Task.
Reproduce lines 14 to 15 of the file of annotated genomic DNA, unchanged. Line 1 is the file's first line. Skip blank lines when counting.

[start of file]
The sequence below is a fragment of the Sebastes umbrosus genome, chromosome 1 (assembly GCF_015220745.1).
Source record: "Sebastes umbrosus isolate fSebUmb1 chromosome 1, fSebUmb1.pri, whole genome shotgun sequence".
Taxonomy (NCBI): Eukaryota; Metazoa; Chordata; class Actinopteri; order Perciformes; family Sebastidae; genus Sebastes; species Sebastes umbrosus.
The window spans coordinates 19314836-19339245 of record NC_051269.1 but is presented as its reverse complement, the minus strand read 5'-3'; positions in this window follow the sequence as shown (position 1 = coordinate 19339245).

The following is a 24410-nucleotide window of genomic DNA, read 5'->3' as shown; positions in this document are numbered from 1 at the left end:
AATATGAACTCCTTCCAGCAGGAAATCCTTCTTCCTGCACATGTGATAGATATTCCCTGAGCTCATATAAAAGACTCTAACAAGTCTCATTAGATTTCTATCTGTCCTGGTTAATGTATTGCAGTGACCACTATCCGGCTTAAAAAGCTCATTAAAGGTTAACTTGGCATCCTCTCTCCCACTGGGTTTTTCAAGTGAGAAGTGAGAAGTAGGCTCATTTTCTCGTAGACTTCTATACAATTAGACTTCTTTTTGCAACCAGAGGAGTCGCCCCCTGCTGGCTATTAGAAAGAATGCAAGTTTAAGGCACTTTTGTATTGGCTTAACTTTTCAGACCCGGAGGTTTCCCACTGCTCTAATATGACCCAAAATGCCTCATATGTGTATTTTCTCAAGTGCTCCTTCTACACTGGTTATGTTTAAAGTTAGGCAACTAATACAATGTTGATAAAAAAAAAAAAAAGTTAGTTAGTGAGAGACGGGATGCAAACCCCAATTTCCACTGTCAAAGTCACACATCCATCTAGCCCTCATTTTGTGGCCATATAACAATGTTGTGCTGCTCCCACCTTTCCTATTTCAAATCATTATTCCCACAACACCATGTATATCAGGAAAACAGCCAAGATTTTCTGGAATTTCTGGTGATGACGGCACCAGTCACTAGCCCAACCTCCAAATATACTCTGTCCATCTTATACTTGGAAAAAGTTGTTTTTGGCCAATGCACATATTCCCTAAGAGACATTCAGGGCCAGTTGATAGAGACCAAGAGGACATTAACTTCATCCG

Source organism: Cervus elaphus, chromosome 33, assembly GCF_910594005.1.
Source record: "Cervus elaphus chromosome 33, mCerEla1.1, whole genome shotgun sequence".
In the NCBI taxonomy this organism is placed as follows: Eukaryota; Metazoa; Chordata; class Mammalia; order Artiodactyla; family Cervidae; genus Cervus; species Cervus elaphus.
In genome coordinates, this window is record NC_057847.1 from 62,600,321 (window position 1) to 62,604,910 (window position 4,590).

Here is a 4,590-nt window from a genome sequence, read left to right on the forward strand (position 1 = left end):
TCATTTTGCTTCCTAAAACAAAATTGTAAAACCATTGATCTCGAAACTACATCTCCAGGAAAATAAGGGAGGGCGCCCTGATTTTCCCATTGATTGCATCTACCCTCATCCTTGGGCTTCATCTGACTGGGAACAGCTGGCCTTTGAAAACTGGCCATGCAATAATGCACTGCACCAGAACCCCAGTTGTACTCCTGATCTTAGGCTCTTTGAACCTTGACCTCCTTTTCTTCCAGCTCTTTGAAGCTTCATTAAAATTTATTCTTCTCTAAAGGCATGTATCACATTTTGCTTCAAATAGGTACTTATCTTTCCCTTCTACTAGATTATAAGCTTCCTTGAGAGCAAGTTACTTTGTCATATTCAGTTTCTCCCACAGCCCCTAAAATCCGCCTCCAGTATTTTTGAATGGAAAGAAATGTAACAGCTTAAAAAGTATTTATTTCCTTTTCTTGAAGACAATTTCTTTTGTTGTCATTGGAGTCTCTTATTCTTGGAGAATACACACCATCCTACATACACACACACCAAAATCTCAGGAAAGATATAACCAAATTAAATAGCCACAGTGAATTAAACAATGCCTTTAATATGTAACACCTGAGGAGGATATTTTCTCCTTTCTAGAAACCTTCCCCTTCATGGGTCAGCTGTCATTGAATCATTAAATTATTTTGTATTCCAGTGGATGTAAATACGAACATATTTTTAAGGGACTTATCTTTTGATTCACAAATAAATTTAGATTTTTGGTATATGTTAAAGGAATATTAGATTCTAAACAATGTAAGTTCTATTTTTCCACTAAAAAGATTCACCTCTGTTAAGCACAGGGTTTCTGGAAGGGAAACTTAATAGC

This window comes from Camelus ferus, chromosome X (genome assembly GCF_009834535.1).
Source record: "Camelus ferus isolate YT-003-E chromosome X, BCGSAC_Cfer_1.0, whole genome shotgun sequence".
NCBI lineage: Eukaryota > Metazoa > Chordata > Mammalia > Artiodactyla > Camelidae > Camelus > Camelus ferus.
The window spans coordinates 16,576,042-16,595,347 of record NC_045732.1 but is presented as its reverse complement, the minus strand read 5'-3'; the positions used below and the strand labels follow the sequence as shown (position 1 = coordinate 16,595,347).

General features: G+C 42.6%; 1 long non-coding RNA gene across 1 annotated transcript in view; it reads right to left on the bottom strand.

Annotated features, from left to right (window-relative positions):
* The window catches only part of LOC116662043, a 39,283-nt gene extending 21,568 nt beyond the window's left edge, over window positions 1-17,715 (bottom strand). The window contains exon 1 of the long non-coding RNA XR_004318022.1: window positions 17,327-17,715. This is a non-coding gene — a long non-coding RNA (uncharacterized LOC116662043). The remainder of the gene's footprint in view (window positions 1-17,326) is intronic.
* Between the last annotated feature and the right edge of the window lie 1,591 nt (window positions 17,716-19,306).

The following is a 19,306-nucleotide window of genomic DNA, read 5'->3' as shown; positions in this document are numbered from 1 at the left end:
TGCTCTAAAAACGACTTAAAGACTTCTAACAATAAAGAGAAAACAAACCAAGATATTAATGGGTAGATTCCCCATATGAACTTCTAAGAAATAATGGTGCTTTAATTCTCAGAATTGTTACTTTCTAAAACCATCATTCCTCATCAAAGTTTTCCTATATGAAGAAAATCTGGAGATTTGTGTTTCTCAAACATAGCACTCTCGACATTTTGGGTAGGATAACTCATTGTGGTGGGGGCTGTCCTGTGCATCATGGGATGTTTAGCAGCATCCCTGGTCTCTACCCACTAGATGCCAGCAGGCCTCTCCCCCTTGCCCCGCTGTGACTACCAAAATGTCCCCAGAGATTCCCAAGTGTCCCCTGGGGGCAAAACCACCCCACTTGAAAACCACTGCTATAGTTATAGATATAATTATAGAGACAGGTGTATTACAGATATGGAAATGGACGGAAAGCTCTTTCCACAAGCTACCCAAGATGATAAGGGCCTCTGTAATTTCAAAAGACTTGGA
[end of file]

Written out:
Source record: "Camelus ferus isolate YT-003-E chromosome X, BCGSAC_Cfer_1.0, whole genome shotgun sequence".
NCBI lineage: Eukaryota > Metazoa > Chordata > Mammalia > Artiodactyla > Camelidae > Camelus > Camelus ferus.